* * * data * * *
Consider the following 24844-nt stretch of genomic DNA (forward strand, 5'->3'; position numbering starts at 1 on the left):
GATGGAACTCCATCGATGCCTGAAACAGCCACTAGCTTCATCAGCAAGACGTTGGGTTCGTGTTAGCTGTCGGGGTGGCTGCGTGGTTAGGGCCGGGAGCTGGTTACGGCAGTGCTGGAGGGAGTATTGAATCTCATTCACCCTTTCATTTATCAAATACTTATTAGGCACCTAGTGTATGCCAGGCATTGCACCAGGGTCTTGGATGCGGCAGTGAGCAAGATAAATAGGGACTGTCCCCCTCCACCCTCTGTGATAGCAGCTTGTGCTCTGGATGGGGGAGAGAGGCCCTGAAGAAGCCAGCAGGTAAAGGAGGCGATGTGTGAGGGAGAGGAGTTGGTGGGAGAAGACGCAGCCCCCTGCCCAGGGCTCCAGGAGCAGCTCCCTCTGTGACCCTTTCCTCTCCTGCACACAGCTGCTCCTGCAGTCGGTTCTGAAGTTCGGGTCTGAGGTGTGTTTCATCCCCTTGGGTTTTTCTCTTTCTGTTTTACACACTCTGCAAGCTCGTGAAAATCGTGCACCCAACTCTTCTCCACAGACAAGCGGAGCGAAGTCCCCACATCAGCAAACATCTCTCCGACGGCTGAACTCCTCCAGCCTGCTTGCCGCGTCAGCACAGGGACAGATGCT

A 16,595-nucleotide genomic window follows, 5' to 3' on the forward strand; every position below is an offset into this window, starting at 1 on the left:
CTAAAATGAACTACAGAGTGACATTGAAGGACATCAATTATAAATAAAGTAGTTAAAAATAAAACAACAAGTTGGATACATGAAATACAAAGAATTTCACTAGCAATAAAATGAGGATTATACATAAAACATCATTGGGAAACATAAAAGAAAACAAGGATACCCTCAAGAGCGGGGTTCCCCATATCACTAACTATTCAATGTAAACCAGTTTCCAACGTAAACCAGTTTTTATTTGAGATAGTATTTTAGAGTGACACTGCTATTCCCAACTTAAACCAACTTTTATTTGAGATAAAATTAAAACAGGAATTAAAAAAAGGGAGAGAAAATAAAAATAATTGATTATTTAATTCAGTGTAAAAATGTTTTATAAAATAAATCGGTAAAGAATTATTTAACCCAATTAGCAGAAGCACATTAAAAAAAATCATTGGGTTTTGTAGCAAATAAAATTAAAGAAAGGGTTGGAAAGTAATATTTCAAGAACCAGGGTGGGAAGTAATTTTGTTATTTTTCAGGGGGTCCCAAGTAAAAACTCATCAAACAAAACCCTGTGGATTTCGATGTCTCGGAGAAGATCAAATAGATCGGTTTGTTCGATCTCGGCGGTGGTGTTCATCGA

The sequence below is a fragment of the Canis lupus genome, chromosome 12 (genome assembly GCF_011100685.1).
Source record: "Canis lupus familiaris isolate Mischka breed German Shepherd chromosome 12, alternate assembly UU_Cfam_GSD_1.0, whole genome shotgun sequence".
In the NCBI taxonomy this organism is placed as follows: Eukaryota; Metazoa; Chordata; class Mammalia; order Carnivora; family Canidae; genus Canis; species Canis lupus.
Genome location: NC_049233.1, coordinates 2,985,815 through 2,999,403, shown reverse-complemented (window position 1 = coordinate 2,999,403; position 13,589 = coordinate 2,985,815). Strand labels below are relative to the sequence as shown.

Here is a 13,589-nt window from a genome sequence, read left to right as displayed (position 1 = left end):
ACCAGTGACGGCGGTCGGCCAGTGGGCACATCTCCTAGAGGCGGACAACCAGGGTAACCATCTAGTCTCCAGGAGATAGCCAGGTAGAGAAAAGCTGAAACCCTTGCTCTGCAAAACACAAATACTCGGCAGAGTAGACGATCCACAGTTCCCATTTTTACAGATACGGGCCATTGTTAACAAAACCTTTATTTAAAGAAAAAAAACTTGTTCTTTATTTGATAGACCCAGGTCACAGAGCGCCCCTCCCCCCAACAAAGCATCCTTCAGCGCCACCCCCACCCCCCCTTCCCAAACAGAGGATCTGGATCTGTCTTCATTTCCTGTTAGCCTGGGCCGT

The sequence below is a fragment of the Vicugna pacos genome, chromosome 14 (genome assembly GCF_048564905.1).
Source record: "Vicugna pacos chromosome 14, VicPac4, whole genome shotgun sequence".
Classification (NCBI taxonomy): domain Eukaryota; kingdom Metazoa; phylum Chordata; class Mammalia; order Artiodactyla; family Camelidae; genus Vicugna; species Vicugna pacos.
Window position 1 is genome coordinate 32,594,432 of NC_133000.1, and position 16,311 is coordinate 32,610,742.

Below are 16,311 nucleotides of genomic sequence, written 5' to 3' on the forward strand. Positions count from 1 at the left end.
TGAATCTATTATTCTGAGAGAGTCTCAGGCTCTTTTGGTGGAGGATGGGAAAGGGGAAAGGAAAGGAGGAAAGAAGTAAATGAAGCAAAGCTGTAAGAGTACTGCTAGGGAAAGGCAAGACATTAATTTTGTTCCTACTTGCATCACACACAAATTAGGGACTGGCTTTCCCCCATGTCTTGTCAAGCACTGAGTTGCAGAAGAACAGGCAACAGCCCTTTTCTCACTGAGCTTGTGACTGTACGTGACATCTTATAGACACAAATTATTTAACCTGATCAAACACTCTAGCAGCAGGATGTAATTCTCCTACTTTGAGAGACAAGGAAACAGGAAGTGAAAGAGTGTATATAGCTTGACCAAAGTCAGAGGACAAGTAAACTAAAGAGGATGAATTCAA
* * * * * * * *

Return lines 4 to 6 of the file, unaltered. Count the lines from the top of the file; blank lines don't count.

CTAAAATGAACTACAGAGTGACATTGAAGGACATCAATTATAAATAAAGTAGTTAAAAATAAAACAACAAGTTGGATACATGAAATACAAAGAATTTCACTAGCAATAAAATGAGGATTATACATAAAACATCATTGGGAAACATAAAAGAAAACAAGGATACCCTCAAGAGCGGGGTTCCCCATATCACTAACTATTCAATGTAAACCAGTTTCCAACGTAAACCAGTTTTTATTTGAGATAGTATTTTAGAGTGACACTGCTATTCCCAACTTAAACCAACTTTTATTTGAGATAAAATTAAAACAGGAATTAAAAAAAGGGAGAGAAAATAAAAATAATTGATTATTTAATTCAGTGTAAAAATGTTTTATAAAATAAATCGGTAAAGAATTATTTAACCCAATTAGCAGAAGCACATTAAAAAAAATCATTGGGTTTTGTAGCAAATAAAATTAAAGAAAGGGTTGGAAAGTAATATTTCAAGAACCAGGGTGGGAAGTAATTTTGTTATTTTTCAGGGGGTCCCAAGTAAAAACTCATCAAACAAAACCCTGTGGATTTCGATGTCTCGGAGAAGATCAAATAGATCGGTTTGTTCGATCTCGGCGGTGGTGTTCATCGA

The sequence below is a fragment of the Canis lupus genome, chromosome 12 (genome assembly GCF_011100685.1).
Source record: "Canis lupus familiaris isolate Mischka breed German Shepherd chromosome 12, alternate assembly UU_Cfam_GSD_1.0, whole genome shotgun sequence".